Planets form from the cold molecular disks surrounding Myr-old stars. These stars are energetically active in their youth, emitting high fluxes of UV and X-ray photons along with energetic particles. Nearby stars in the cluster may also provide external UV, enhanced cosmic rays, and radioactive pollutants. These energetic processes shape how planets form and their compositions, especially organic and water content. Using sensitive radio observations of molecular ions, we can “map out” the energetic environment of the disk. So far, this experiment has only been possible for the closest young star; however, now with the ALMA telescope array it is possible to study these processes across galactic environment, host star properties, and time. This program aims to identify both the driving forces and the possible outcomes (i.e., disk compositions, especially water) to shed light on the planet-forming potential of disks.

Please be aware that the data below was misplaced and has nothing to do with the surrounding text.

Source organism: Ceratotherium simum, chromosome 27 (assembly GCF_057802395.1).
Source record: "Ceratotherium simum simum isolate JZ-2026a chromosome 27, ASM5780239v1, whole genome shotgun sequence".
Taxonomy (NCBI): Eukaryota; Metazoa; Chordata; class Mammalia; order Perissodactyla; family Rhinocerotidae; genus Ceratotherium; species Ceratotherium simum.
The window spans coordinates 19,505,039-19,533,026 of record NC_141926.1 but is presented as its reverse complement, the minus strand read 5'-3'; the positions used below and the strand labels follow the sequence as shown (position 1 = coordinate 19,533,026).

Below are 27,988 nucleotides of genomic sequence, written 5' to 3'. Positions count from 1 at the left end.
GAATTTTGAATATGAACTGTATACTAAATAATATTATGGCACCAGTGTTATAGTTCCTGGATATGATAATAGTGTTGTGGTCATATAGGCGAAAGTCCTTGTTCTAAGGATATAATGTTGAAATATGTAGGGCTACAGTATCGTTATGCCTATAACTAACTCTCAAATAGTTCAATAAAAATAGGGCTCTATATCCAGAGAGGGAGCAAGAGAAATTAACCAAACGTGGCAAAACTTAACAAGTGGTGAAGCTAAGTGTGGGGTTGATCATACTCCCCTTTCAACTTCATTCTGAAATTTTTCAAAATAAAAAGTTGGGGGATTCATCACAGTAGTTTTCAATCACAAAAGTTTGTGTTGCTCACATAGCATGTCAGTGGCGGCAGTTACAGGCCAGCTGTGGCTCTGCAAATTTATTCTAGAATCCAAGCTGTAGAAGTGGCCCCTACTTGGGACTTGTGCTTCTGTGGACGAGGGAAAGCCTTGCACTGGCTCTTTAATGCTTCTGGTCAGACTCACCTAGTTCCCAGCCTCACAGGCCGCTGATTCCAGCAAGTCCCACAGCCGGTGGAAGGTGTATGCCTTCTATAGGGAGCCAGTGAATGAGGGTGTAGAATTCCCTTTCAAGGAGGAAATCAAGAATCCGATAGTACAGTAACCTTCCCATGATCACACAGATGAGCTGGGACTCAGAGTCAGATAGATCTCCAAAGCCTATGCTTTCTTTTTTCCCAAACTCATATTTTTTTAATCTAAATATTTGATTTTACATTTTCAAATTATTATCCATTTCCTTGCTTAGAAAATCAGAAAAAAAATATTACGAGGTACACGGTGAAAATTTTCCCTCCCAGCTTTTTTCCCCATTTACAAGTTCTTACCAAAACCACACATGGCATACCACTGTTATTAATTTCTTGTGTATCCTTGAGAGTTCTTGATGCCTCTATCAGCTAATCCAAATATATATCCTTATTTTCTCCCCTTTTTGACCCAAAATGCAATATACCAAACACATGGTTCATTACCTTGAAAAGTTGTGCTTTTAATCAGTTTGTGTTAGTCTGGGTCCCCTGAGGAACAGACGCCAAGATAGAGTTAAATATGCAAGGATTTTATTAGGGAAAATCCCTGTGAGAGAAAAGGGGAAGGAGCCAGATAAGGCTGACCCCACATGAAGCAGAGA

Awards and Achievements

  • Annie Jump Cannon Award ( 2018)
  • American Astronomical Society